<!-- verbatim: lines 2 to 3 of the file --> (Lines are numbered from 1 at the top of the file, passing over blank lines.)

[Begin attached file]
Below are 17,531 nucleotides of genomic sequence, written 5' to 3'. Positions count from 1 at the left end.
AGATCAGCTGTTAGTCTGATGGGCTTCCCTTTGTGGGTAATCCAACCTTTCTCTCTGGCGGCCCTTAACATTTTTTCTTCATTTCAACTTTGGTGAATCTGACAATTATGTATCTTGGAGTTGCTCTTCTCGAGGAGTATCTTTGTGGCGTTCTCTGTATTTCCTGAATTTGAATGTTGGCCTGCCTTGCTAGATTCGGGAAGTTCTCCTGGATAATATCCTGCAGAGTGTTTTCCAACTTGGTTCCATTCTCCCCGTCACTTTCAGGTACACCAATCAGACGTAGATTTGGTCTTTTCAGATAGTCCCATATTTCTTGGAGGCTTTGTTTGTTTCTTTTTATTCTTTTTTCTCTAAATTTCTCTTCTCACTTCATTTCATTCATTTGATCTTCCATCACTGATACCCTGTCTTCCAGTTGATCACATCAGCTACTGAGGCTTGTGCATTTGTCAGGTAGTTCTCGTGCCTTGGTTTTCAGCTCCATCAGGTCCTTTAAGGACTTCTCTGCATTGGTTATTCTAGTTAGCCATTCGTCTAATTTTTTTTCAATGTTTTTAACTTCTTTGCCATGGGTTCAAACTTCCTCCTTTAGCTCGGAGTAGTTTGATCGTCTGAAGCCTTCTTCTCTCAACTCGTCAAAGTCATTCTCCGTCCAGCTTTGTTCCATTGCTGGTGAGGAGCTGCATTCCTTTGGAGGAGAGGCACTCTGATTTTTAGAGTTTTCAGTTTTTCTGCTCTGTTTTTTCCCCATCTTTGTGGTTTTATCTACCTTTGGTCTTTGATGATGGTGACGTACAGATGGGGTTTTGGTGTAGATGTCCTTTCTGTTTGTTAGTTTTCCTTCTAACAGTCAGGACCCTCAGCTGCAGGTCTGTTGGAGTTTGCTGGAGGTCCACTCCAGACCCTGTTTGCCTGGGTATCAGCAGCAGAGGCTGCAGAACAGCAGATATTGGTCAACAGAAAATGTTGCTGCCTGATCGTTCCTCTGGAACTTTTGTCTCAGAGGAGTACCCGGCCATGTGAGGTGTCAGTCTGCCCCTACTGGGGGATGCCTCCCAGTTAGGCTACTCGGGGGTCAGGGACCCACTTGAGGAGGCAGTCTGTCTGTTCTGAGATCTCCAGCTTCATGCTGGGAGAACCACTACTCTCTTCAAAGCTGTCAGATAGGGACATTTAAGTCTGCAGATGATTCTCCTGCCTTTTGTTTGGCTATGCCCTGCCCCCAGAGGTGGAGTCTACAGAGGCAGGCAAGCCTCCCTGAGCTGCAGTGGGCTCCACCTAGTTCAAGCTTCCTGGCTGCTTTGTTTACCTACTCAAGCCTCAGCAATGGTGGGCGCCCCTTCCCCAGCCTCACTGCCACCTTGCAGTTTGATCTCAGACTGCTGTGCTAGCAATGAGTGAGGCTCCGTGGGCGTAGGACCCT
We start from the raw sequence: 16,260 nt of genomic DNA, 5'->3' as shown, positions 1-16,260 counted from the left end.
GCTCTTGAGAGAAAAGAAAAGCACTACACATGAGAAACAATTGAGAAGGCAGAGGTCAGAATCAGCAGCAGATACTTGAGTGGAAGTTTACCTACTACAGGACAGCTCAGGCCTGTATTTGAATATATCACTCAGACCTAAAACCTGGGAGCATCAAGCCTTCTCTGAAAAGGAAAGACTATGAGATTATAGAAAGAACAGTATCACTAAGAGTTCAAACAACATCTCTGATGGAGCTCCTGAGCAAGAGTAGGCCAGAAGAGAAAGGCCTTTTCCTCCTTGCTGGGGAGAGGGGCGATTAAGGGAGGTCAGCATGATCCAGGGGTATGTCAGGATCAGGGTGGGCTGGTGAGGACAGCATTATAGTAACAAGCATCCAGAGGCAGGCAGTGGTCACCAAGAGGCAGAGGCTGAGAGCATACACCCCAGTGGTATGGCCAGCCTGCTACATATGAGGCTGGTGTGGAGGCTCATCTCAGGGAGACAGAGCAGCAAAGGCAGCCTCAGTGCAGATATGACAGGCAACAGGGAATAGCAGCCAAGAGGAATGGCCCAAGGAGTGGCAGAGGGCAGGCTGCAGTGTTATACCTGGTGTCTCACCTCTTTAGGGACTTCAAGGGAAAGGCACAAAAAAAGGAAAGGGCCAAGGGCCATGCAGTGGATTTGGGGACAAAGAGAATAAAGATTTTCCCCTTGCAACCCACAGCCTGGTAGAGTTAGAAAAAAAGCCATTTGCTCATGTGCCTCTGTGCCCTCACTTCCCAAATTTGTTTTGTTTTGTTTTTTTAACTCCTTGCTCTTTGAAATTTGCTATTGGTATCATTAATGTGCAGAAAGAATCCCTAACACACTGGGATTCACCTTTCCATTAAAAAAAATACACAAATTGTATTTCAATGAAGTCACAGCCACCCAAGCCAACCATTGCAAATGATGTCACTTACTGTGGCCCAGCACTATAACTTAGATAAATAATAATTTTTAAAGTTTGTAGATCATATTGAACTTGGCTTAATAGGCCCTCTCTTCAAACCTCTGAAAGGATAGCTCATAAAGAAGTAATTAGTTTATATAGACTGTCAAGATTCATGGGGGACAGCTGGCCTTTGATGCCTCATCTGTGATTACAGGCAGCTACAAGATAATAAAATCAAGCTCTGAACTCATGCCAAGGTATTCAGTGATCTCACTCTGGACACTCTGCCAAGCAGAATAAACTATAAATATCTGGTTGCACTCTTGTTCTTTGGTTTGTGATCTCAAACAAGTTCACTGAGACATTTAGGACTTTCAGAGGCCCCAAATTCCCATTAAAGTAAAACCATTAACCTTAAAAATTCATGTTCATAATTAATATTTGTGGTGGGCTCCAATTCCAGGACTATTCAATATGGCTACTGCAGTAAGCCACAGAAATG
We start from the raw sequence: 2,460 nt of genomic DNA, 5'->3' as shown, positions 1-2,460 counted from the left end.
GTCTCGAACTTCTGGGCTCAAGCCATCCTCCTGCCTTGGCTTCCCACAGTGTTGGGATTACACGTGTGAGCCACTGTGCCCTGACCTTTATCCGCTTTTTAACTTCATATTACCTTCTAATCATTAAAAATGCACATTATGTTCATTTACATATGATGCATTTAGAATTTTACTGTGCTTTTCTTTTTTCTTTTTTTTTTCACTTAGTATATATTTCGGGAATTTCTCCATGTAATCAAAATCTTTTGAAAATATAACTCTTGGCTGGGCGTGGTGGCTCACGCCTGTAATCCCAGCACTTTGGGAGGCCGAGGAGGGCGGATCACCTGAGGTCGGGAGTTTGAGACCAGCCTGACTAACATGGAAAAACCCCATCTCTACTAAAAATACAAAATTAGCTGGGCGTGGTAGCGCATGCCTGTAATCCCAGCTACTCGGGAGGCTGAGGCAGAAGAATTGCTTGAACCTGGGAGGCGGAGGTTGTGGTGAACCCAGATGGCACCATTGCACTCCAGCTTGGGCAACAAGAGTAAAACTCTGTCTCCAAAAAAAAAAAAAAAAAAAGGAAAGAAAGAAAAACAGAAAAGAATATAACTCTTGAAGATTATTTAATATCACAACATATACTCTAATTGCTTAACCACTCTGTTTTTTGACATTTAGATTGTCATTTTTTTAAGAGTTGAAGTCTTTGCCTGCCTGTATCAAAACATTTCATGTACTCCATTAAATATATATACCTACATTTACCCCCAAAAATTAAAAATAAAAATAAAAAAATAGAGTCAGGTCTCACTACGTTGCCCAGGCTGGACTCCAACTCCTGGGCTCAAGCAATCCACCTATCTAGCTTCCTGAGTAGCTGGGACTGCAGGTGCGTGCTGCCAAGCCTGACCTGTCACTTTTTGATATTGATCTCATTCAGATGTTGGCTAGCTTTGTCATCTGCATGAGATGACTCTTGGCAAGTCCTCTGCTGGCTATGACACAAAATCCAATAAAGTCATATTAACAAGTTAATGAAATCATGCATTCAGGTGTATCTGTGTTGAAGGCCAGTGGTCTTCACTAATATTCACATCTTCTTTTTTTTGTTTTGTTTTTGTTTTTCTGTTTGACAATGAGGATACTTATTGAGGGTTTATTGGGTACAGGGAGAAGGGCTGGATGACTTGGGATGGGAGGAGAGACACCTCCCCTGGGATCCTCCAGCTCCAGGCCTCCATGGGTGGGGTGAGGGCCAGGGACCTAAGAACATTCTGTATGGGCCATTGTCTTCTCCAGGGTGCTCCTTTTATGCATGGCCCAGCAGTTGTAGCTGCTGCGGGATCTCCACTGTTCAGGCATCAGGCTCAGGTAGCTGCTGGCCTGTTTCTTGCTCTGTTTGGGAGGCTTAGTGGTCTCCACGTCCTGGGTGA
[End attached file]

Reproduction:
AGATCAGCTGTTAGTCTGATGGGCTTCCCTTTGTGGGTAATCCAACCTTTCTCTCTGGCGGCCCTTAACATTTTTTCTTCATTTCAACTTTGGTGAATCTGACAATTATGTATCTTGGAGTTGCTCTTCTCGAGGAGTATCTTTGTGGCGTTCTCTGTATTTCCTGAATTTGAATGTTGGCCTGCCTTGCTAGATTCGGGAAGTTCTCCTGGATAATATCCTGCAGAGTGTTTTCCAACTTGGTTCCATTCTCCCCGTCACTTTCAGGTACACCAATCAGACGTAGATTTGGTCTTTTCAGATAGTCCCATATTTCTTGGAGGCTTTGTTTGTTTCTTTTTATTCTTTTTTCTCTAAATTTCTCTTCTCACTTCATTTCATTCATTTGATCTTCCATCACTGATACCCTGTCTTCCAGTTGATCACATCAGCTACTGAGGCTTGTGCATTTGTCAGGTAGTTCTCGTGCCTTGGTTTTCAGCTCCATCAGGTCCTTTAAGGACTTCTCTGCATTGGTTATTCTAGTTAGCCATTCGTCTAATTTTTTTTCAATGTTTTTAACTTCTTTGCCATGGGTTCAAACTTCCTCCTTTAGCTCGGAGTAGTTTGATCGTCTGAAGCCTTCTTCTCTCAACTCGTCAAAGTCATTCTCCGTCCAGCTTTGTTCCATTGCTGGTGAGGAGCTGCATTCCTTTGGAGGAGAGGCACTCTGATTTTTAGAGTTTTCAGTTTTTCTGCTCTGTTTTTTCCCCATCTTTGTGGTTTTATCTACCTTTGGTCTTTGATGATGGTGACGTACAGATGGGGTTTTGGTGTAGATGTCCTTTCTGTTTGTTAGTTTTCCTTCTAACAGTCAGGACCCTCAGCTGCAGGTCTGTTGGAGTTTGCTGGAGGTCCACTCCAGACCCTGTTTGCCTGGGTATCAGCAGCAGAGGCTGCAGAACAGCAGATATTGGTCAACAGAAAATGTTGCTGCCTGATCGTTCCTCTGGAACTTTTGTCTCAGAGGAGTACCCGGCCATGTGAGGTGTCAGTCTGCCCCTACTGGGGGATGCCTCCCAGTTAGGCTACTCGGGGGTCAGGGACCCACTTGAGGAGGCAGTCTGTCTGTTCTGAGATCTCCAGCTTCATGCTGGGAGAACCACTACTCTCTTCAAAGCTGTCAGATAGGGACATTTAAGTCTGCAGATGATTCTCCTGCCTTTTGTTTGGCTATGCCCTGCCCCCAGAGGTGGAGTCTACAGAGGCAGGCAAGCCTCCCTGAGCTGCAGTGGGCTCCACCTAGTTCAAGCTTCCTGGCTGCTTTGTTTACCTACTCAAGCCTCAGCAATGGTGGGCGCCCCTTCCCCAGCCTCACTGCCACCTTGCAGTTTGATCTCAGACTGCTGTGCTAGCAATGAGTGAGGCTCCGTGGGCGTAGGACCCT
We start from the raw sequence: 16,260 nt of genomic DNA, 5'->3' as shown, positions 1-16,260 counted from the left end.